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Exterior Wood Primer

This is a much debated question, Oil or Acrylic?, but we feel strongly that a premium acrylic primer like Coronado 410-11 or Benjamin Moore Super Spec 169 is best as a first coat on most exterior wood. Much of the new wood used in new construction is high in moisture content, and the acrylic primer is much more tolerant of that moisture. Acrylic primers give much better surface gripping power if wood grain is tight, as is usually the case with exotic hardwoods. If bleeding occurs, either apply a second coat of acrylic primer, 24 hours later, or if bleeding is severe, you could then consider a spot coat of the alkyd product. We just prefer the safety, ease, and durability of Acrylic products for most projects.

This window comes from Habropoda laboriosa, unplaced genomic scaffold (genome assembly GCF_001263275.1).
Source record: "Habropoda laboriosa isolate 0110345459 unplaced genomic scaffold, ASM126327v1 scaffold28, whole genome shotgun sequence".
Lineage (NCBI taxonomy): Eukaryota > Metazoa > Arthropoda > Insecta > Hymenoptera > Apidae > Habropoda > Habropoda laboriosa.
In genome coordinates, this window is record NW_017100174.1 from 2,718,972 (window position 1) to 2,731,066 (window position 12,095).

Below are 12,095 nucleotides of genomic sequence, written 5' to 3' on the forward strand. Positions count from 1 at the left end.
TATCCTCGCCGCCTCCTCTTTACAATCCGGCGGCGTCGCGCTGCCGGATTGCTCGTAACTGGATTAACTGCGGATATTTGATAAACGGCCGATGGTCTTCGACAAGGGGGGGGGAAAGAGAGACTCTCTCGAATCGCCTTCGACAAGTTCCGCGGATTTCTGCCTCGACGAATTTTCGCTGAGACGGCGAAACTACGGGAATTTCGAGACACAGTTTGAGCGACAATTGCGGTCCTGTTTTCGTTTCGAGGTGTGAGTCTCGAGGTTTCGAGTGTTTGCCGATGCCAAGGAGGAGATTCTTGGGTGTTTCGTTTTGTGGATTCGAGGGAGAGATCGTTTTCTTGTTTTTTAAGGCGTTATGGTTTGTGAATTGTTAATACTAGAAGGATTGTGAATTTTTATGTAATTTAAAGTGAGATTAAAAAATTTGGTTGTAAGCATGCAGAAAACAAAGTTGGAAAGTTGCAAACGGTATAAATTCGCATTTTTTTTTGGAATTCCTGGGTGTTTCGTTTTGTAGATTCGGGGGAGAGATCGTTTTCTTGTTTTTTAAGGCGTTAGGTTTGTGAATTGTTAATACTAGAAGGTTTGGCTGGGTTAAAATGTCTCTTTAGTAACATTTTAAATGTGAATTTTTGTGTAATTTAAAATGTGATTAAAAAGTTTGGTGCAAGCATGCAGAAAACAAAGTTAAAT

Bleeding Woods
For an alkyd stain blocking primer for exterior wood, we like Cabot Problem Solver Exterior Primer. It seals heavy bleed from redwood or other bleeding woods. However, we usually prefer Acrylic primer and finish for most exterior wood. Premium exterior acrylic primers will block bleeding stains (2 coats required, 24 hrs apart). The advantage of the Acrylic primer is long term flexibility, and some breathability. Alkyd primers typically are non-breathable, non-flexible, and continually harden as they age.

When priming any exterior hardwood, it must be sanded, and have any natural oil removed from the surface with solvent or a wood cleaner for hardwood. We highly recommend specific preparation procedures for a long -lasting paint system.

You must evaluate your specific project requirements when choosing your primer.

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* Pro Tips *
Always prime bare wood before applying patching or caulking compounds.